Gas station to consignment shop: one woman’s journey

by Patrick Higgins

After 30 years of owning two gas stations, Anna Henn was weary. It was time for her to get out of the business.

She “was sitting at home [in Churchill] bored and wanted something to do,” her son Danny says.

So what does a 60-year-old woman do when she needs something to do? The question was easy for Henn: she opened a small business called Neighborhood Consignment. Her store is on Murray Avenue and houses a unique second-hand inventory.

The store is chock-full of items you could use to furnish an entire house, if you’re into eclectic interior design. Lamps, end tables and cookware line the walls. Need a pair of ceremonial fencing swords? Neighborhood Consignment’s the place to go. How about a 70-year-old hand-carved, gilded mirror with a slight crack in the floral outline, doubtless from summoning beauty-judging entities? The store has one of those, too.

“She had the background in retail and always liked going to flea markets and yard sales, and now the flea markets and yard sales come to her,” says Danny, who helps her four to five days a week with store upkeep, pricing and customer service.

Throughout the past year, Henn has seen her business take off. She estimates that 75 percent of her inventory passes through within 30 days, at which point she splits the profits 50-50 with consigners. With her six year-old chihuahua Scooter at her side, she’s created a friendly environment overflowing with antique china sets, furniture, children’s toys, and everything in between.





“I have people now that just stop in to come in and bullshit just for a couple minutes,” Henn says. “It’s nice when you’re a small business owner and people just come into say ‘hi,’ or to come in and see the dog.”

Those who have chosen to stop in during the winter months have caught a fleeting glimpse of a gently used Honda sport bike in mint condition. With a $3,000 price tag, she’s confident it’ll sell once the weather turns, but for now, it’s impounded behind a refurbished drum set and a slew of Christmas decorations. And then there’s Danny’s favorite: the hand-carved wooden sculpture of a Native American that splits and doubles as a chamber for your bottle of whiskey.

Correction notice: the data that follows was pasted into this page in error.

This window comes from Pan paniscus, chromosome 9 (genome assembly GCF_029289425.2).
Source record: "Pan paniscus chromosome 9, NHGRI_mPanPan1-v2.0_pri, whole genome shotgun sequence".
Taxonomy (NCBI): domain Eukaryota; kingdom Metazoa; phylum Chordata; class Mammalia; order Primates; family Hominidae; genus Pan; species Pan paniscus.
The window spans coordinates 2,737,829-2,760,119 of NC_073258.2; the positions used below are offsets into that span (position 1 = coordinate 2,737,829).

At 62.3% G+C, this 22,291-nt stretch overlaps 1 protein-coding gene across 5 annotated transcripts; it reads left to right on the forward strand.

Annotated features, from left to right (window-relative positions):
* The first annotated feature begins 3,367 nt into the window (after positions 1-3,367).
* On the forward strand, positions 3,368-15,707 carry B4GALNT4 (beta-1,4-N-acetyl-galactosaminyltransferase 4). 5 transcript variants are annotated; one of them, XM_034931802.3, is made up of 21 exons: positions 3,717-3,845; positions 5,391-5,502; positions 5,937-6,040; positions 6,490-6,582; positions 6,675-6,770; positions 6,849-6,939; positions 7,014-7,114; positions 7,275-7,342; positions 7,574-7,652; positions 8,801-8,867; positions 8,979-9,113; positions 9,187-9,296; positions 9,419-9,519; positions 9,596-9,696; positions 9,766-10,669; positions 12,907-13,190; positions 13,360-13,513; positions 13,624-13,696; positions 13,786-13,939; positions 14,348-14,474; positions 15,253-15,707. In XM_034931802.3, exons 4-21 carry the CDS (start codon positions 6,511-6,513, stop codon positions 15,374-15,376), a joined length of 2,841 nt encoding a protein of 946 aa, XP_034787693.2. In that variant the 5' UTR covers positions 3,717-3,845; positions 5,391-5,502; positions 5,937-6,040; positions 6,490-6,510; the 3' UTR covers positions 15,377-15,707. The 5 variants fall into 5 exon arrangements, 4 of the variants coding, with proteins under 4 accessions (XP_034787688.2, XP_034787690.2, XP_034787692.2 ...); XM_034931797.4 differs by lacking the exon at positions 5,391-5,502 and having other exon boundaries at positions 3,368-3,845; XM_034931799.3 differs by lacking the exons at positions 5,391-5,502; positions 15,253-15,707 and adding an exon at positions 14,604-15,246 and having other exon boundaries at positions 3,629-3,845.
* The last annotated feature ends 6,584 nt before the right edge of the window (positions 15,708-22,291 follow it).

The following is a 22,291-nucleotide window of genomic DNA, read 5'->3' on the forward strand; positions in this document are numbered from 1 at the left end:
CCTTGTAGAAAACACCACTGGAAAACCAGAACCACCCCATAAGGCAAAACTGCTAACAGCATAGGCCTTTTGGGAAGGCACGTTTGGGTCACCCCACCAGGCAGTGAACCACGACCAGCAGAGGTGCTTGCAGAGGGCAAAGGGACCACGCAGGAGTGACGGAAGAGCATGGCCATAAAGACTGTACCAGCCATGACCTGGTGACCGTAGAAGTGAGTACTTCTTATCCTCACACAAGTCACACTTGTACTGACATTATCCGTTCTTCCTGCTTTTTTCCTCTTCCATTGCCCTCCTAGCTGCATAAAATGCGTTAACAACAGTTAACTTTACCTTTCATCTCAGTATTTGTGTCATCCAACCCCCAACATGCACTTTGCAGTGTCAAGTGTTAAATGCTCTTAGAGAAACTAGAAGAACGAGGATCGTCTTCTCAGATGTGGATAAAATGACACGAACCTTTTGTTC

“We’ll take anything unique, odd or in, except clothes,” Danny says. “Other than that, the more unique it is, the better chance we have of selling it.”

Several months ago, a man came in with a comic book that Henn discovered was worth $1,000 – the quickest $500 a business owner will likely stumble upon. But the coolest thing Anna’s seen come through her shop, she recalls, was a silver music box that played 12 tracks and sold for $250 in two days to a man who “gave me his card and told me if I ever get anything really unique to call him first.”

In the eight months since she’s opened, Anna has been helping neighbors both empty and fill their houses. After just two weeks, Danny says the duo “had a steady clientele coming in,” and that “people knew we were here.” And it seems that the store’s patrons are just as diverse as its selection.

“It’s everybody,” Danny says. “It’s young, it’s old, white, black, Russian, it doesn’t matter. It’s a great mix of people coming in. I love it. I like hearing the different accents, talking to them and learning where they’re from.”

They’re mostly local, with the exception of the California woman who recently stumbled upon the storefront and couldn’t get enough in the week she was supposed to be visiting her son.

“She was in every day and she must’ve spent at least $100 every day. She packed everything up and took it back to California,” Anna says with a giggle. “It helped sales.”

The two said they looked at 10 to 15 locations before choosing the storefront in Squirrel Hill, and soon realized with the 110 apartments in the building above, their corner of Murray Avenue was prime real estate.

With the amount of foot traffic through the neighborhood, there’s nearly always a steady cycle of customers sifting through the collection of the neighborhood’s orphaned items.

Considering the sense of community upon which Squirrel Hill thrives, Henn believes she’s found a spot where she feels comfortable, and more importantly, where she can sustain a business.

“I kind of feel like this is where I belong now,” Anna says. “When I had my gas station out in Turtle Creek, I felt like I belonged there. But the business is what you make it. If you make it friendly and you want people to come in, and even it’s just to say hi. People like to be treated nice and it makes a big difference.”